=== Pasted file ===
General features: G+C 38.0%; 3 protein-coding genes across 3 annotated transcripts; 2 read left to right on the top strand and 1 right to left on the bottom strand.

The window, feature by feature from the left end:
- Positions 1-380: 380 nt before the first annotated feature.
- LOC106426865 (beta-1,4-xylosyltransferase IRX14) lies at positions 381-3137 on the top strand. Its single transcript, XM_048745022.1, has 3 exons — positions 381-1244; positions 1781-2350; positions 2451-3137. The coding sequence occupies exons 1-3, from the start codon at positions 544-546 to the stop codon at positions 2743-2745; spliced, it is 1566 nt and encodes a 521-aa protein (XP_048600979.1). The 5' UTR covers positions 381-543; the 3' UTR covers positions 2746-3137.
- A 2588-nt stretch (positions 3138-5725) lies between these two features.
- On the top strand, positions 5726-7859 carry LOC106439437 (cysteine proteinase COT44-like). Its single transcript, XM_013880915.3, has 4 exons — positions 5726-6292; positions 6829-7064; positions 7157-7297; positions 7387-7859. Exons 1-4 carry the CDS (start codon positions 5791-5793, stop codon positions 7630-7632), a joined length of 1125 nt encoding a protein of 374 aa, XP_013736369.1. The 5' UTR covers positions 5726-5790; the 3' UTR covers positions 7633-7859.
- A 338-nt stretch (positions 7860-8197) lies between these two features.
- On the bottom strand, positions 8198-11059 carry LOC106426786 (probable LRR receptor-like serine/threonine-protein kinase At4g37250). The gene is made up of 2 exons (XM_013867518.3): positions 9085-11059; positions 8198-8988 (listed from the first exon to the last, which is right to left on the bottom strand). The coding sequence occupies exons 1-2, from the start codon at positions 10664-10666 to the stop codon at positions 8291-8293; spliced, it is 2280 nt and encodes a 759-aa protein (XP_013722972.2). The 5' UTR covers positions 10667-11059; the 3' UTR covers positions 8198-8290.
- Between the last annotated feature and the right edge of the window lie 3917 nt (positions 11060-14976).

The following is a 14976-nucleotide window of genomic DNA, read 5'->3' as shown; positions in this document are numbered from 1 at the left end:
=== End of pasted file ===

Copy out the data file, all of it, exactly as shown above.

General features: G+C 38.0%; 3 protein-coding genes across 3 annotated transcripts; 2 read left to right on the top strand and 1 right to left on the bottom strand.

The window, feature by feature from the left end:
- Positions 1-380: 380 nt before the first annotated feature.
- LOC106426865 (beta-1,4-xylosyltransferase IRX14) lies at positions 381-3137 on the top strand. Its single transcript, XM_048745022.1, has 3 exons — positions 381-1244; positions 1781-2350; positions 2451-3137. The coding sequence occupies exons 1-3, from the start codon at positions 544-546 to the stop codon at positions 2743-2745; spliced, it is 1566 nt and encodes a 521-aa protein (XP_048600979.1). The 5' UTR covers positions 381-543; the 3' UTR covers positions 2746-3137.
- A 2588-nt stretch (positions 3138-5725) lies between these two features.
- On the top strand, positions 5726-7859 carry LOC106439437 (cysteine proteinase COT44-like). Its single transcript, XM_013880915.3, has 4 exons — positions 5726-6292; positions 6829-7064; positions 7157-7297; positions 7387-7859. Exons 1-4 carry the CDS (start codon positions 5791-5793, stop codon positions 7630-7632), a joined length of 1125 nt encoding a protein of 374 aa, XP_013736369.1. The 5' UTR covers positions 5726-5790; the 3' UTR covers positions 7633-7859.
- A 338-nt stretch (positions 7860-8197) lies between these two features.
- On the bottom strand, positions 8198-11059 carry LOC106426786 (probable LRR receptor-like serine/threonine-protein kinase At4g37250). The gene is made up of 2 exons (XM_013867518.3): positions 9085-11059; positions 8198-8988 (listed from the first exon to the last, which is right to left on the bottom strand). The coding sequence occupies exons 1-2, from the start codon at positions 10664-10666 to the stop codon at positions 8291-8293; spliced, it is 2280 nt and encodes a 759-aa protein (XP_013722972.2). The 5' UTR covers positions 10667-11059; the 3' UTR covers positions 8198-8290.
- Between the last annotated feature and the right edge of the window lie 3917 nt (positions 11060-14976).

The following is a 14976-nucleotide window of genomic DNA, read 5'->3' as shown; positions in this document are numbered from 1 at the left end: